“When I grow up, I want to be a scientist, mummy,” E informs me one morning recently as we walk to school. I say walk – he actually scoots, meaning that for the majority of time he is speeding ahead, making me mentally calculate how many imperceptible obstacles lie between him and his arrival at school with all limbs attached: a raised drain, a cracked paving stone, other pedestrians, all of which he is generally utterly unaware. I inadvertently run Casualty-like scenarios through my head: shots of speeding scooter wheels cutting to alarming images of a large twig lying across his path. It is all way too much suspense for a morning, I can tell you.
If he is not in front, then he is scooting beside me, which means I am in mortal danger of losing a toe or at the very least having my ankle fractured as he veers ever closer to me. I have banned him from scooting behind me, ever since the heel-ramming incident, involving much chewing of fist as I limped along, boot heel flapping like a grounded fish, desperately trying not to shout out the most heinous swear word that has ever made an unscheduled appearance in my throat.
“A scientist?” I reply. “That’s a good thing to be.” Well done me for that sparkling and informed answer. I do ponder about asking him to elaborate, but I doubt he has given it any further thought, seeing as he probably saw a scientist in a book and decided anything that involved blowing stuff up or chucking green slime in people’s faces was most definitely the career for him. Either that, or he just fancies wearing a white coat.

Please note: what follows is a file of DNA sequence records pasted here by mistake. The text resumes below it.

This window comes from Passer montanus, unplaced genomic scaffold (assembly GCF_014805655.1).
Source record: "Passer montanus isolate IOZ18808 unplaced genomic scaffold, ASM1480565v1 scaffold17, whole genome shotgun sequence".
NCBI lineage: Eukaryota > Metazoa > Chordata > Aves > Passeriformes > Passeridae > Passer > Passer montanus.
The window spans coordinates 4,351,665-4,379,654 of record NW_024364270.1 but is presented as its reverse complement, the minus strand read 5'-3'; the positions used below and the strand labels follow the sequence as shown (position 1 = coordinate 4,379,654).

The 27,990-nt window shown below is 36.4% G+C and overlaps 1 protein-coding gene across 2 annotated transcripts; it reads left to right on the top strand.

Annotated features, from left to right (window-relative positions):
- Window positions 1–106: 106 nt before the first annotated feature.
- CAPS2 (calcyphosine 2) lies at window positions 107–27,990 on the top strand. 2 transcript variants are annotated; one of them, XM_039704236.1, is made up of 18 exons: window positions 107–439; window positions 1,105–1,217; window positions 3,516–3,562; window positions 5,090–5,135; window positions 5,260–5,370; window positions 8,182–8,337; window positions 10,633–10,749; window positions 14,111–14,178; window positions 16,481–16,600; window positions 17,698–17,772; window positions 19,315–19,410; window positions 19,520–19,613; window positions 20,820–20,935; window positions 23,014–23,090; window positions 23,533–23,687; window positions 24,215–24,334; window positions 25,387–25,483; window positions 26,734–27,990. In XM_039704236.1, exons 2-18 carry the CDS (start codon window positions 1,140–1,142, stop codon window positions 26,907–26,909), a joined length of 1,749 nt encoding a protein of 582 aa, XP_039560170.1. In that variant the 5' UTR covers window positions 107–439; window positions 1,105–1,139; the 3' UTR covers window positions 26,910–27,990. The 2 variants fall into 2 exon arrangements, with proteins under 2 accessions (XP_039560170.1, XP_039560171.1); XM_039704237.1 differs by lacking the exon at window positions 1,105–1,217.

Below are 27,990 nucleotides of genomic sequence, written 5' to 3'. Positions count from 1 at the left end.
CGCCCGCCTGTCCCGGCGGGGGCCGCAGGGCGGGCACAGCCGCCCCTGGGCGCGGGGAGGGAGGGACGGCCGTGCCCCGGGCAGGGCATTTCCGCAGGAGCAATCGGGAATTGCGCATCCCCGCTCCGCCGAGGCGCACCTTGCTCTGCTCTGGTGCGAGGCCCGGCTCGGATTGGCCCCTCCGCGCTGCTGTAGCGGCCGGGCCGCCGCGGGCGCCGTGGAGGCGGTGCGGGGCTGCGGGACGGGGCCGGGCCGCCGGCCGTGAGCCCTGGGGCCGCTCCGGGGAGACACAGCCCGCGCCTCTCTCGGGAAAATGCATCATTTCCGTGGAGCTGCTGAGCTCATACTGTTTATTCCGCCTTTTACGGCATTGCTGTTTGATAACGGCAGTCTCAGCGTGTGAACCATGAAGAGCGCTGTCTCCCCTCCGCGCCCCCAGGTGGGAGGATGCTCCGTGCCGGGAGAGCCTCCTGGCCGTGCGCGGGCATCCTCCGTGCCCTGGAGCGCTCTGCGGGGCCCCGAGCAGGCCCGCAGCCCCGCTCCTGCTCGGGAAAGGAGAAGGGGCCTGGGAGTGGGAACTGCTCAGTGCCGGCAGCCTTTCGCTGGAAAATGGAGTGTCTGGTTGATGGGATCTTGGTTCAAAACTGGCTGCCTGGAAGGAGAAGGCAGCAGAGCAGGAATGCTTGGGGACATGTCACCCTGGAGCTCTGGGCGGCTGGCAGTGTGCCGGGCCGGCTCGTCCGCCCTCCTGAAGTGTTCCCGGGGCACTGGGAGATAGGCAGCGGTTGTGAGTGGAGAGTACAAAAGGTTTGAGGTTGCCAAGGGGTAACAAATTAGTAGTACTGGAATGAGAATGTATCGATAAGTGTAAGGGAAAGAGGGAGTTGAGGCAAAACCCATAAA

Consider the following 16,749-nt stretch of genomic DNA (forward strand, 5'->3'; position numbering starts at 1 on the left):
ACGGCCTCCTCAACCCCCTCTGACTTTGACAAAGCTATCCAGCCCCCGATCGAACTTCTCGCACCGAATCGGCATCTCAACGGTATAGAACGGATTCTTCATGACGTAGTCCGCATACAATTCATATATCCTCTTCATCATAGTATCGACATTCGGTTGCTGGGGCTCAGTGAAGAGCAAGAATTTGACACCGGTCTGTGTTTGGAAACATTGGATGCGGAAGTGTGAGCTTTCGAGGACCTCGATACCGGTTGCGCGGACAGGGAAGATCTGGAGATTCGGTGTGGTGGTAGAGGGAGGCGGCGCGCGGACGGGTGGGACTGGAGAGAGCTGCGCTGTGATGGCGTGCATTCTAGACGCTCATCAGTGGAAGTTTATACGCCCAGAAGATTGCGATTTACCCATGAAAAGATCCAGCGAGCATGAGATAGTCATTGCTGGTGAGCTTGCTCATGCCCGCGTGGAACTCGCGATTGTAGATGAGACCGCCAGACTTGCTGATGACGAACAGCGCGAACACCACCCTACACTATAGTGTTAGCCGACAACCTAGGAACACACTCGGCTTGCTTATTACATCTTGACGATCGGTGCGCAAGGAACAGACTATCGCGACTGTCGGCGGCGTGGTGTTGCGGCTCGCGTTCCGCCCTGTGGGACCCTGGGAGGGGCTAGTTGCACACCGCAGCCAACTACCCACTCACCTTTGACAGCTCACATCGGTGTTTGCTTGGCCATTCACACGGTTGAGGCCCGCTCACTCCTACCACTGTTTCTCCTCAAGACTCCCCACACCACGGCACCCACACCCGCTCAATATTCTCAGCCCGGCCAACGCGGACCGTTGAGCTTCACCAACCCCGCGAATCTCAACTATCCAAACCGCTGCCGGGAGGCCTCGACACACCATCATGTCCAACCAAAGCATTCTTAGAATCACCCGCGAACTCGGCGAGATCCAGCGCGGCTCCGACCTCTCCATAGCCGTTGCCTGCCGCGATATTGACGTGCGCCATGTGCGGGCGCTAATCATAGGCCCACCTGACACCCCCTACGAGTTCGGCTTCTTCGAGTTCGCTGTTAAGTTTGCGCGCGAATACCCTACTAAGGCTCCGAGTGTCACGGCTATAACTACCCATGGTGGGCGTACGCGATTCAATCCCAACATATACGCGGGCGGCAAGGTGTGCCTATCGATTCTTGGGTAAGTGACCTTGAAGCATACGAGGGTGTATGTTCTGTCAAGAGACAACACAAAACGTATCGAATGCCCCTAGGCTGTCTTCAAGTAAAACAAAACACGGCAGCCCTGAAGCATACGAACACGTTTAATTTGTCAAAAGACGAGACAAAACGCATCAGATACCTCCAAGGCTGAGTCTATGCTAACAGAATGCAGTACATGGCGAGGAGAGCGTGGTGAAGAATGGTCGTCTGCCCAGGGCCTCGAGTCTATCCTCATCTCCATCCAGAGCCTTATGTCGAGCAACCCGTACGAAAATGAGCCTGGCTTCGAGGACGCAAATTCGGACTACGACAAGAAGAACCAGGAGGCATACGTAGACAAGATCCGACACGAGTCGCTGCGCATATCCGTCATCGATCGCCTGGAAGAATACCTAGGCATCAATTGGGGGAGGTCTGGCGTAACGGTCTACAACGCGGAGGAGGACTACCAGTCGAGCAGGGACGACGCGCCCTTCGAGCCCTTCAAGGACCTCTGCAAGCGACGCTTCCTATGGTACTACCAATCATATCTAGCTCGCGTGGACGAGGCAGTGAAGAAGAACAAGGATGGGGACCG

“Do you know what I am going to invent?” he asks.
“A lot of pipes with windows and they go up and down and change the level of the water at different times and days.”
Right. I have absolutely no idea what he is talking about.
Let’s start by trying to narrow down the body of water we are dealing with here. “Is this for the sea, a lake or the bath?”
He rolls his eyes in a ‘for God’s sake, are you stupid or something?’ kind of way that I fear I will be seeing much more of as his gets older. “The sea. And it controls how hot or cold it is and it can take cold out.”
Okay. I am still none the wiser, but it sounds bloody marvellous. Now, I am no fan of swimming in the sea, because 1. It is too deep and 2. It is too cold. This invention sounds like the answer to my prayers, so I would definitely chuck a tenner in if it turned up on Kickstarter.
“You know what else I would invent?” he asks. Christ, there’s more.
At this point, he spots a friend across the road. “Oh, there’s Henry. I have to stop thinking now.”
A week later, and we are eating lunch.
“I don’t want to be a scientist any more,” he informs me.
“No. I am going to be a street dancer.”
And that, right there, is what happens when you take careers advice from CBBC.